In July 2014, New York Governor Andrew Cuomo signed the New York Compassionate Care Act into law. The CCA took effect in January 2016 and allows patients suffering from serious conditions such as cancer, Parkinson’s disease, and ALS to use medicinal marijuana for pain management. In March 2017 chronic pain was added as a serious condition under the CCA. It should be noted that chronic pain is often cited as a condition in workers’ compensation claims.
As the popularity of medicinal marijuana has risen, workers’ compensation insurance companies have begun to face the dilemma of whether they will cover the treatment or not.
Why Insurance Companies Don’t Want to Pay
Many Workers’ Compensation insurance companies don’t want to cover medical marijuana because it is currently unregulated, and the content isn’t always consistent. There is also no standardization around dosages, leaving insurers uncertain about what they should and shouldn’t pay for.
While marijuana is not strong enough to treat severe pain, it is proven to be highly effective against chronic pain. Many choose to use the alternative treatment method as it is impossible to overdose on and is far less addictive compared to opiates.
It should be noted that marijuana is a schedule 1 drug, meaning that according to federal law it has no accepted medical use, has a lack of accepted safety for use under medical supervision, and has a high potential for abuse. Adderall, hydrocodone, morphine, and OxyContin, which are all prescribed to thousands of Americans every day, are all schedule 2 drugs with a high potential for abuse.
For workers’ compensation carriers who are paying for medical marijuana, they are reimbursing injured workers for the purchases rather than covering it directly. Many think that it will provide a level of protection for the carrier or the self-insured from a federal prosecution, as, since we mentioned previously, marijuana is a Schedule 1 drug.
However, many insurance companies are starting to lose the ability to deny coverage as the Workers’ Compensation board steps in, as was the case in June 2017.
New York Workers’ Comp Case #G1403803
In 2017 an insurance company requested a review of the Workers’ Compensation Law Judge decision filed on June 6th, 2017. The issue presented was whether the WCLJ properly directed the carrier to reimburse the claimant for medical and travel expenses relating to the purchase of medical marijuana.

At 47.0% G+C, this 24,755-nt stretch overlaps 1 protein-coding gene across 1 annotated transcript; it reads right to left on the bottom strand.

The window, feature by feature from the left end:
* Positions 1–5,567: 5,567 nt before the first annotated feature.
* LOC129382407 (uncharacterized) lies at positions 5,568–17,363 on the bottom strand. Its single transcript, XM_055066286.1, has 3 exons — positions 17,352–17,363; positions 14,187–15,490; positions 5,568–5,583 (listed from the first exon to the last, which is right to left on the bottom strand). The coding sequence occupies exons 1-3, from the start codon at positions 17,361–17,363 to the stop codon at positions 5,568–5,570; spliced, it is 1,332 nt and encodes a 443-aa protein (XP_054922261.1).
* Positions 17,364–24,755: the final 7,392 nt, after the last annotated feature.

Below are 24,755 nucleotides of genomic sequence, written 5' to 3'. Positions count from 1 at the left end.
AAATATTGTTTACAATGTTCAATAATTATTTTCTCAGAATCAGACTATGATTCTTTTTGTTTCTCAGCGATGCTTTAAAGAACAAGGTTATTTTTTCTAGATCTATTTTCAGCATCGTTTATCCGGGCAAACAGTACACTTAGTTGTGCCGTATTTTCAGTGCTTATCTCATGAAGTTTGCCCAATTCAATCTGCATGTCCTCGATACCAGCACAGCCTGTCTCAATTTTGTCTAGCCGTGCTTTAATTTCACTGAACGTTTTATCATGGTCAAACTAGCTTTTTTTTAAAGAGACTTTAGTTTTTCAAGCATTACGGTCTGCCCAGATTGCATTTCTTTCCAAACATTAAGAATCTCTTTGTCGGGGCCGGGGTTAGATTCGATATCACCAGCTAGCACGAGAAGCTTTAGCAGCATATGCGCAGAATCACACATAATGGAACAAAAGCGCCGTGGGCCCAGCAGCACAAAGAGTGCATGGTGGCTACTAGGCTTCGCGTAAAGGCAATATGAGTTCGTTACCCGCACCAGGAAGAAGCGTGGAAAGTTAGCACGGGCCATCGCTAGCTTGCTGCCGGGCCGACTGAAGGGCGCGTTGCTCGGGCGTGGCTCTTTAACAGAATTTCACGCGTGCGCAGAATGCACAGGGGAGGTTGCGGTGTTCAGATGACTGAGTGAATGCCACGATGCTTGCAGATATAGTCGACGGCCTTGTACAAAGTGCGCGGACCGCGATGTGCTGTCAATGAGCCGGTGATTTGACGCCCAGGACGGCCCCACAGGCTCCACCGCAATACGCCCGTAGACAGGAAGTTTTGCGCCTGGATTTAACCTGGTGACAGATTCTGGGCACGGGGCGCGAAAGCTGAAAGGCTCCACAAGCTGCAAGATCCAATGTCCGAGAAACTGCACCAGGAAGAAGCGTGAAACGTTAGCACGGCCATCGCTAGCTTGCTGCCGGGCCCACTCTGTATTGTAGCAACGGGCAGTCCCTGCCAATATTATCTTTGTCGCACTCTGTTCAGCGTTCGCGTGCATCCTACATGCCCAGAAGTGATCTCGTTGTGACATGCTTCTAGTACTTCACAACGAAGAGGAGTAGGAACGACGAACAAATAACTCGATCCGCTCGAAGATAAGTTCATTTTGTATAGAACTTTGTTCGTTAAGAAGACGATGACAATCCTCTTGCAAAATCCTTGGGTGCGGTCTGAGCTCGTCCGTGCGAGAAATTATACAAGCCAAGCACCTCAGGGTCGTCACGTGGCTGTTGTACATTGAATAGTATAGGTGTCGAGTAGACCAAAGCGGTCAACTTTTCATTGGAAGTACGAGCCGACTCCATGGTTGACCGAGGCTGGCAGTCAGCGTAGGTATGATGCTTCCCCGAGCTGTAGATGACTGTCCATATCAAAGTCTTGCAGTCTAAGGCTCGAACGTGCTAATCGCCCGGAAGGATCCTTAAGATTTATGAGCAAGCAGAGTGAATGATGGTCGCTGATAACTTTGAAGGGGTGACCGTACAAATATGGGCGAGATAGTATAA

The claimant was a union plumber who suffered from work-related injuries to their neck in addition to carpal tunnel syndrome relating to an accident that occurred on September 14th, 2015. The claimant was requesting a reimbursement of $220.00 for “marijuana vaporization cartridges and pen”. Later, on March 15, 2017, the claimant requested reimbursement for additional medical and travel expenses, including $200.00 for medical marijuana paid on January 16, 2017.
At a hearing held on June 1, 2017, the claimant was able to produce his New York State medical marijuana card and argued that the medical marijuana had been legally prescribed by his pain management doctor.
The insurance carrier came back and said that is should not be required to pay for the prescription because marijuana remains a controlled substance under federal law and the Board has given no specific guidance on the issue.
The Workers’ Compensation Law Judge concluded that the carrier had to reimburse the injured union member on the ground that medical marijuana is legal in New York. Unfortunately, with this case, the treating medical provider failed to obtain a variance prior to prescribing the treatment. The Board Panel found that the WCLJ’s authorization for the use of medical marijuana and directive to the carrier to reimburse the claimant warranted reversal.
The Board Panel did note, however, that had the claimant’s medical provider obtained a variance, the WCLJ would have had the authority to direct the carrier to reimburse the claimant for medical marijuana as a medical and travel expense. This authority comes from the evidence that the claimant’s treating medical provider was both accredited by the Department of Health to prescribe medical marijuana and authorized to treat workers’ compensation claims. In addition, the medical marijuana was prescribed to treat chronic pain which is a condition authorized for medical marijuana treatment.
So, Is Medical Marijuana Covered Under Workers’ Compensation?
If an injured worker is prescribed medical marijuana by an accredited medical provider for a condition that falls within the Compassionate Care Act, workers’ compensation carriers will reimburse for medical and travel expenses. While the Workers’ Compensation Board has not explicitly given guidance on the issue, medicinal marijuana is legal in New York and therefore can be used as treatment.
Before prescribing the treatment, treating medical provider must submit a variance request as medical marijuana is not consistent with the Medical Treatment Guidelines. The variance must be requested and approved before treatment is provided. Failure to submit a variance may result in reimbursement for the treatment being denied, as was the case in the previous example.
Contacting a Lawyer
If you’re considering opiate alternatives to treat your work-related injury, contact the experts at Erwin, McCane & Daly today. We’ll ensure your treating medical provider handles the process correctly so you can be reimbursed for all medical and travel expenses. We know your rights and are prepared to represent you in court.